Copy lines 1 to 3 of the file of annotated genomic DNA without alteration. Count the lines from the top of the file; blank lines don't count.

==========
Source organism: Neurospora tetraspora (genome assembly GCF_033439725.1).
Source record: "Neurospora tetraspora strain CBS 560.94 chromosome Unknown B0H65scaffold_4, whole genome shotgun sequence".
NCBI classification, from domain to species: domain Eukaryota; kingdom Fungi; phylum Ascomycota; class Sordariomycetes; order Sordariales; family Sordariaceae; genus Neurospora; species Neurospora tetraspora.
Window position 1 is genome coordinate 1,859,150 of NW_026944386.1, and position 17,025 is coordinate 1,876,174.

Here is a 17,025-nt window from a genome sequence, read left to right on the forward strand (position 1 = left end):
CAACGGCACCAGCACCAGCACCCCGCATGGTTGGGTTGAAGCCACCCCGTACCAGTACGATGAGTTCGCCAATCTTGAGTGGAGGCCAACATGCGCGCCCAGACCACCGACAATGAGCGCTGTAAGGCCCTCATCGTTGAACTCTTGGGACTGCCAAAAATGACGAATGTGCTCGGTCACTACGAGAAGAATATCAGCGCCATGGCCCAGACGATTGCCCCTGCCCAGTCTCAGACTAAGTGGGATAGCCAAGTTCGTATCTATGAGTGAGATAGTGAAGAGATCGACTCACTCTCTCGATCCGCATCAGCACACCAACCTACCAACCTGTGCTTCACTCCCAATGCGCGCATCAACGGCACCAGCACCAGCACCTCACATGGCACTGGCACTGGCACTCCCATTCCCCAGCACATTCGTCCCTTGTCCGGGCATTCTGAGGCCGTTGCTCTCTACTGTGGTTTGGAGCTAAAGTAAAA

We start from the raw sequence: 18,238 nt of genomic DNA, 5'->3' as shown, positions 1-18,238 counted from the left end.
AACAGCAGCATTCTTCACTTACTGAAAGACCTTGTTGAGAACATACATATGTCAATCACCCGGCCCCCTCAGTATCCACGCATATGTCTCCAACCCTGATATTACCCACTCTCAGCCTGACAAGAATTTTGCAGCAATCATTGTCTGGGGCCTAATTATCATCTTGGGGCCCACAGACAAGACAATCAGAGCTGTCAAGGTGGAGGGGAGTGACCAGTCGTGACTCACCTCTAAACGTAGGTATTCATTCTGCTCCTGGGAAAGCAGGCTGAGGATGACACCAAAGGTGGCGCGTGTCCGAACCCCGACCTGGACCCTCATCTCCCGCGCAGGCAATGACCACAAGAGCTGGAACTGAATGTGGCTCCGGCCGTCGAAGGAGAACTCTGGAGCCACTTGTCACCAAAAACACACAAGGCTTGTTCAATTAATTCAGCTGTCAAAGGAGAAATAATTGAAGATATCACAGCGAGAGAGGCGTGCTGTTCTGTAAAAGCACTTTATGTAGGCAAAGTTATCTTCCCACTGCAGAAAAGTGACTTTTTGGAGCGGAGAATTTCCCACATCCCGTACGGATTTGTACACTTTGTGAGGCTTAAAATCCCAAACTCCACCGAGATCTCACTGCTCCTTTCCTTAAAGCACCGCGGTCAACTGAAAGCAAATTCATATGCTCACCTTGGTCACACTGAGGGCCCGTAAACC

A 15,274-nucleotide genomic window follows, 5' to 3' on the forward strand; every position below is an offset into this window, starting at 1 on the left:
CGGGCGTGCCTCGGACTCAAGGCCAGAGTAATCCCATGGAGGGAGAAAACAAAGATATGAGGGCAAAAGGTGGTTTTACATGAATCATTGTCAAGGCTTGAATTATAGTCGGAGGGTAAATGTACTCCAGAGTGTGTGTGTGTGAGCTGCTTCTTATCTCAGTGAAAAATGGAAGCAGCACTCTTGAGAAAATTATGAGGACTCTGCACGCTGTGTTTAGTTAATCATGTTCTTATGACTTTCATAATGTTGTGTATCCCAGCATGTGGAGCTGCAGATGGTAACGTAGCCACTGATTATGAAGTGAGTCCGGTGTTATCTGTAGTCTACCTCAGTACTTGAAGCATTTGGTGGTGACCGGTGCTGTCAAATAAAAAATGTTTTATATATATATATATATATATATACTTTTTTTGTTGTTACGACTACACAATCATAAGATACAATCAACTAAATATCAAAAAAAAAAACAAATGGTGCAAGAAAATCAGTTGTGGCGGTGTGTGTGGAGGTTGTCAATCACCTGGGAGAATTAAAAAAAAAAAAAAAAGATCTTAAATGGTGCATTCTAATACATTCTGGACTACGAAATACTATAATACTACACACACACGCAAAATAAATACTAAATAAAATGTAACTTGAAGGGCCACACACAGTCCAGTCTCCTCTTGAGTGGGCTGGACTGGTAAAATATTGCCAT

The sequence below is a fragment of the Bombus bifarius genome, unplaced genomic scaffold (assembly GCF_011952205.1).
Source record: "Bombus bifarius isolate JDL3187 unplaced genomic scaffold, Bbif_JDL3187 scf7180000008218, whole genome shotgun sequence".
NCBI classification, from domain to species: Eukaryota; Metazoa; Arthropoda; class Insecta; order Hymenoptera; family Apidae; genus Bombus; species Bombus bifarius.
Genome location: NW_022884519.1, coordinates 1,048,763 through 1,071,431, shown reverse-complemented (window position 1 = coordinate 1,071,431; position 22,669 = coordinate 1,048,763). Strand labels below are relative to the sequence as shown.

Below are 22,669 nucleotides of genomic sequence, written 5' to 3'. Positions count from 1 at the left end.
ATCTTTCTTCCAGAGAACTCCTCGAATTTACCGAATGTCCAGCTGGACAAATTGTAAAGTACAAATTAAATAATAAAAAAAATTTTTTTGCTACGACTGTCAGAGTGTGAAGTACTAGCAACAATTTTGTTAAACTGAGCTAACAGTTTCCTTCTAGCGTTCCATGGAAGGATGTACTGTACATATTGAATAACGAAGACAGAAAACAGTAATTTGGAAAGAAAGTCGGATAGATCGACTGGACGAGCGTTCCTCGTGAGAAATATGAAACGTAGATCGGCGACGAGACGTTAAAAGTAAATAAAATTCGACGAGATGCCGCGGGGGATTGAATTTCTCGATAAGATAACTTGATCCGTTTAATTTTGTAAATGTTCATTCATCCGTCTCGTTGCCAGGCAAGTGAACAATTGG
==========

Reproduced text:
Source organism: Neurospora tetraspora (genome assembly GCF_033439725.1).
Source record: "Neurospora tetraspora strain CBS 560.94 chromosome Unknown B0H65scaffold_4, whole genome shotgun sequence".
NCBI classification, from domain to species: domain Eukaryota; kingdom Fungi; phylum Ascomycota; class Sordariomycetes; order Sordariales; family Sordariaceae; genus Neurospora; species Neurospora tetraspora.